HP Photosmart 8450
Review Date: March 14th 2005
The HP Photosmart 8450 image quality is excellent straight out of the box. Colour prints made on the HP Premium Photo Paper were true to the original image, with no discernible colour shifts. I was amazed by the colour accuracy - there was no need to mess around with ICC profiles or Adobe Photoshop to obtain accurate colour rendition. The HP Photosmart 8450 really did deliver "what you see is what you get" prints. The HP Premium Photo Paper also has a nice weight and feel similar to a traditional print from a photo lab.
If you are interested in black and white photos, then you should definitely consider the HP Photosmart 8450, which produces stunning black and white prints when the No. 100 Gray photo cartridge is installed instead of the Black cartridge. There is absolutely no hint of a colour cast in black and white prints from this printer - they are the most neutral that I have seen from any inkjet printer. The fact that you can easily switch between colour and black and white from print to print is an added bonus.
I printed out the same image at the Best quality setting and the 4800 optimized dpi quality setting (only available when printing via a computer). The 4800 dpi setting takes twice as long as the Best setting and presumably uses more ink. I compared the 2 prints side by side and couldn't see any discernible difference between them. I would advise you to print all of your photographs at the Best setting and save yourself some time and money.
There are a few things to note, however, about prints made by the HP Photosmart 8450. The prints are not touch dry straight out of the printer - I left them for 24 hours to dry fully before handling them. The instructions that come with the HP Premium Plus Photo Paper tell you to leave the print for 7 days before placing it behind glass or in a photo album!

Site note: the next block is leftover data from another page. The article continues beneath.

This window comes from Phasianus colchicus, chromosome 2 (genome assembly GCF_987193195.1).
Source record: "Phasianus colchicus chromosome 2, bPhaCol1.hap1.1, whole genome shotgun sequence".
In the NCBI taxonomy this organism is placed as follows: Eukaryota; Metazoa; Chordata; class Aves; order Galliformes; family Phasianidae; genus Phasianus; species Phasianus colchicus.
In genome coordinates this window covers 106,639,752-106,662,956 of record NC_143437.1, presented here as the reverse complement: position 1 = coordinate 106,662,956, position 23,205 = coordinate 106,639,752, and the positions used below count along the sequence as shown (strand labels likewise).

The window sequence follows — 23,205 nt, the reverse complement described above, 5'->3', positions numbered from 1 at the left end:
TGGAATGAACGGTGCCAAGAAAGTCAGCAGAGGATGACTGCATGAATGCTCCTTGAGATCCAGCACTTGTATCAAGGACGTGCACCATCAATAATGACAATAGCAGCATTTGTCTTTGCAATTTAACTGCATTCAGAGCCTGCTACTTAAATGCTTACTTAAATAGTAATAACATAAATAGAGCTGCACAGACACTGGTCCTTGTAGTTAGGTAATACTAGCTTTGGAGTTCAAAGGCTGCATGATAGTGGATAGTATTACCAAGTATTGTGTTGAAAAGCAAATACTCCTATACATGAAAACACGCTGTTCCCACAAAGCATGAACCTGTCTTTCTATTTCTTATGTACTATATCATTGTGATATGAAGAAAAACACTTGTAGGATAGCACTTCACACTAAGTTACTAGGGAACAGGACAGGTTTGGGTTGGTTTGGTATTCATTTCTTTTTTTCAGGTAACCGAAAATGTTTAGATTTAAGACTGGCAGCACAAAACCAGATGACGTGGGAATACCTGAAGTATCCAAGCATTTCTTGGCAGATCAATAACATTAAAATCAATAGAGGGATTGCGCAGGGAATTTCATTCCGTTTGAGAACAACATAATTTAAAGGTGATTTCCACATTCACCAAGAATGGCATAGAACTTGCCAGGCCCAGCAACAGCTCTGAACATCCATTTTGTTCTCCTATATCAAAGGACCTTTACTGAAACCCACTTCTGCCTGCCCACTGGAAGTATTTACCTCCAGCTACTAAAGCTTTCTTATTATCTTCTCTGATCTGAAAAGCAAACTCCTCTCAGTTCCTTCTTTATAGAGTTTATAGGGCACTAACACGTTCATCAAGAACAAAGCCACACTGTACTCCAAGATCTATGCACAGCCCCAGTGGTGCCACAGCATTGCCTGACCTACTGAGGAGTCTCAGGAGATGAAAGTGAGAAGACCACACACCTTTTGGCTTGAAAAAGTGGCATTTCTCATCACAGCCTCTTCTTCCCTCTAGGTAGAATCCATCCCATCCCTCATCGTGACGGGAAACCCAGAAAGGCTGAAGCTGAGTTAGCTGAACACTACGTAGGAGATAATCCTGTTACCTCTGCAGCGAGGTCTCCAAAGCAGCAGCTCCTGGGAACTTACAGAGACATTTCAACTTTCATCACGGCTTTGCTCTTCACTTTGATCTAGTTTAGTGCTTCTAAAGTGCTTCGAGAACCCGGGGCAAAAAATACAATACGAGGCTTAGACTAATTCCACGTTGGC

The very first print that I made was a lot lighter than it should have been. I scratched my head for a while before deciding to just make another print - voila! the second print was perfect. Maybe the cartridges weren't quite operating properly after printing the calibration chart.
More seriously, I experienced a persistent problem with printing black and white images when the print driver was set to Print in Grayscale > Black print cartridge only. 4 out of 5 images that I tried to print stopped at exactly the same point, about 2/3rds of the way through printing, with the following error message screen:
I restarted Windows and tried again, but the error persisted and the print again stopped before completion. If the print driver was set to Print in Grayscale > High Quality, there were no problems at all. As the High Quality setting uses the colour cartridge as well as the No. 100 Gray cartridge, this could have proved a problem with unwanted colour casts, but I couldn't actually discern any difference between the one print that I successfully made using the Black print cartridge only and the others that I made using the High Quality setting.
Overall the image quality from the HP Photosmart 8450 is nothing short of breath-taking. I'm looking forward to reviewing the new larger-format HP Photosmart 8750, which uses the same inkset as the 8450 but crucially produces larger A3 / 18x 13 inch prints.